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Another rushed Christmas?

December 23, 2017

As I sit to write, Christmas is almost here. Sunday is a strange mix of the last Sunday of Advent in the morning transforming into Christmas Eve as the day progresses. It all feels too rushed. In the morning I’ll hear again the angel Gabriel telling Mary that she is going to give be pregnant with God’s son (Luke 1.26-38), then that evening 9 months have flashed by and there she is giving birth (Luke 2.5-7). All the messy reality of it all vanishes. The problem telling Joseph, and what is her mother going to say?!

I hear of Mary pondering what sort of greeting this might be (Luke 1.28), but I feel robbed of the time to ponder myself. No sooner are those words spoken in church than I’m off to prepare for our huge Christmas Eve carol service, then midnight mass, then a few snatched hours of sleep before the Christmas morning services.

I feel hustled along. So I’m going to ponder now. I’m going to take a few minutes at least to ponder the enormity of that pregnancy and birth, just like Mary (Luke 2.19).

I ponder the awkward conversation between Mary and her mother that isn’t recorded in the Bible. That can’t have been easy in a devout Jewish family. I don’t expect that her mother believed Mary, any more than Joseph would believe her when he was told. I see the anger and deep disappointment in her mother’s eyes. I imagine thoughts like, “I thought I’d brought you up to be better than that.” Then the deep sadness and disappointment that probably hurt more that the heated words that had preceded them.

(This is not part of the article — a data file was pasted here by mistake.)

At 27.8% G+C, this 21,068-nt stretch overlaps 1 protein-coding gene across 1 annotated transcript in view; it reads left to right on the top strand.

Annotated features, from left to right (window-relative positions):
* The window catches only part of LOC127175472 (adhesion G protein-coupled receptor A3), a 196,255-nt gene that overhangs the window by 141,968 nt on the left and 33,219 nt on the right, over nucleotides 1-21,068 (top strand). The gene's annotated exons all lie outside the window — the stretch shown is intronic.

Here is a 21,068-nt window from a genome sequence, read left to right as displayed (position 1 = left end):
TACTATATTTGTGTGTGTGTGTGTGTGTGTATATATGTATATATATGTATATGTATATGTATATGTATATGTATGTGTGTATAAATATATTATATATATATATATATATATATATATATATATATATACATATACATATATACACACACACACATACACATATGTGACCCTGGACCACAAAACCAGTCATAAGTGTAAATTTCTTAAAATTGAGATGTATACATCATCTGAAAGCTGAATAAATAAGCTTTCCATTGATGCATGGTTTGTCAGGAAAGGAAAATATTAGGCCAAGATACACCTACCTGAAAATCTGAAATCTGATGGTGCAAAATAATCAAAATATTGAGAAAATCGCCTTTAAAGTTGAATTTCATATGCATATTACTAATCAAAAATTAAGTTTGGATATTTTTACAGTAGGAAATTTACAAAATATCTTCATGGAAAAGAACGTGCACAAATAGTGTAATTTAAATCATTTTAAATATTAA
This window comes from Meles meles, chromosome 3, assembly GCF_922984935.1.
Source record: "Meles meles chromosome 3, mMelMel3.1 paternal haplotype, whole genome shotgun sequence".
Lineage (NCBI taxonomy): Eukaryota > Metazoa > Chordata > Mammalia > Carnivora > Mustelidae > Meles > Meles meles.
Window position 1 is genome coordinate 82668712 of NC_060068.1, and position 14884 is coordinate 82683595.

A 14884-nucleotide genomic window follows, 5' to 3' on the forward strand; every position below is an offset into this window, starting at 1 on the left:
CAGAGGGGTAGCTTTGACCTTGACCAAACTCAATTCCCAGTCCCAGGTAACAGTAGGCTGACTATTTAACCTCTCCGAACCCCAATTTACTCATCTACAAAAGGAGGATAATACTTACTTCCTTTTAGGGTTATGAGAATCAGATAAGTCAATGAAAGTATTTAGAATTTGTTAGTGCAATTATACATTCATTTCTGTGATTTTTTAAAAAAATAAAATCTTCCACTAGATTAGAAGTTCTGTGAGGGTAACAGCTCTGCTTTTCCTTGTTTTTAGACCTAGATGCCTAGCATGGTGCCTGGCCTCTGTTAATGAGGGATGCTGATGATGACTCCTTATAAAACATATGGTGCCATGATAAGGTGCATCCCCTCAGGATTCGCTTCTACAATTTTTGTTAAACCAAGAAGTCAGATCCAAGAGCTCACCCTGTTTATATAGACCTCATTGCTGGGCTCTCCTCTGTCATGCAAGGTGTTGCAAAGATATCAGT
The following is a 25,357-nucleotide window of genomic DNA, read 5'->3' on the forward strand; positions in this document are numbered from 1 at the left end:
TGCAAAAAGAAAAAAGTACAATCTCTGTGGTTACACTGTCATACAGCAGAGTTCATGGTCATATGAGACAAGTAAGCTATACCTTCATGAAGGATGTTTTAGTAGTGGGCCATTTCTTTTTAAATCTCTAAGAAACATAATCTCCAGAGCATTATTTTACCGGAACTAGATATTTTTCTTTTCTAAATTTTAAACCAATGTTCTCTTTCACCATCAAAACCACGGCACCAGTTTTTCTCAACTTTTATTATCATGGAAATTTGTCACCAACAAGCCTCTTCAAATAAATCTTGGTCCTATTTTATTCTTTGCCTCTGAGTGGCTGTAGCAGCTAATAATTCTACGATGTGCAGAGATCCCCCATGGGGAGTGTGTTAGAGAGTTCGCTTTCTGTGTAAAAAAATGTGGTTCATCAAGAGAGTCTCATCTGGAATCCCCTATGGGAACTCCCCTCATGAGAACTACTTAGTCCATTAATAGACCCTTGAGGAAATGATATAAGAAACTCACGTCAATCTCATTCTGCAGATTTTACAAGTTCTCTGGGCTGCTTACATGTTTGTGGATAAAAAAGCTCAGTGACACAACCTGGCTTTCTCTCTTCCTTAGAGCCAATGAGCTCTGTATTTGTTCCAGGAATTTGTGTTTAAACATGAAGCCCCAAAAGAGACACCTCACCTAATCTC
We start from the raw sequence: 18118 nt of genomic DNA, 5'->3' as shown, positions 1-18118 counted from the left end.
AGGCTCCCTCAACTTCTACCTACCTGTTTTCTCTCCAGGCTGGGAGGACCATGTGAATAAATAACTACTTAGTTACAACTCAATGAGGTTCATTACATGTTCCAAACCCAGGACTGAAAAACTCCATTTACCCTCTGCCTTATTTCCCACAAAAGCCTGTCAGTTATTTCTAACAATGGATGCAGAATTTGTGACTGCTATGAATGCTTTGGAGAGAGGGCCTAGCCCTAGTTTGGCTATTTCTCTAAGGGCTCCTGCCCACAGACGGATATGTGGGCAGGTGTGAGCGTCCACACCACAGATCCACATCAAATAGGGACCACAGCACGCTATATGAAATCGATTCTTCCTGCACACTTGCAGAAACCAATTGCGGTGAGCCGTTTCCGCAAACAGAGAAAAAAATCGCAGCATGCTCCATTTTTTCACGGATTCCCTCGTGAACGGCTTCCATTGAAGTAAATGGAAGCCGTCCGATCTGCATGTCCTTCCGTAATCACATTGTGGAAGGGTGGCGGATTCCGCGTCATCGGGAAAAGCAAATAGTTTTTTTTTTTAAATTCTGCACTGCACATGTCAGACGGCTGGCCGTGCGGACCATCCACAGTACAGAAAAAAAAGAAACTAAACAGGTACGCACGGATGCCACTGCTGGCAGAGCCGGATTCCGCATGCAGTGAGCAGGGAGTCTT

That meeting to tell Joseph can’t have been much fun either. Did she go in person or did her mother or father go in her place. Maybe it was her father that spoke to Joseph, creeping over to visit, crushed by the shame to him and his family’s name that Mary had caused. At least if it was her father there was no chance of Mary being dragged out there and then, when the anger was hot, and stoned to death. Had he even sent her into hiding, just in case? Was that why, “A short time later Mary hurried to a town in the hill country of Judea.” (Luke 1.39-40).

I do know that the crisis settled down. Joseph, being a kind man didn’t want to insist on his right to justice. Then a second angel convinces him to believe Mary. Following that there must have been 9 months or so of reconciliation between Mary and Joseph. Did that initial lack of trust by Joseph cast a permanent shadow over their marriage, or did they truly manage to heal their relationship?

Is it blasphemous for me to ask these questions, even worse air them in public? I don’t think so. I believe that Mary is a hero and example of faith. A woman whose great faith seems to have driven her to ponder, to question, and to search of God’s meaning in all that was happening to and around her. I read the accounts of Mary in the Bible and I too am inspired to ponder and question. I am inspired to ponder what it means that God became human; a part of his own creation. What has changed because of that? Who should I be because of that?

I ponder the fact that this God-man Jesus proclaimed that the kingdom of heaven has come near (For example see Matthew 3.2, Matthew 4.17 and Mark 1.15). Then forcing his listeners to ponder and question by using confusing stories about what this kingdom close at hand might be like.

So I now look at a nativity scene and ponder the life and potential in that little child. The potential that has already been realised, and the potential that is yet to be, as God lives in me.

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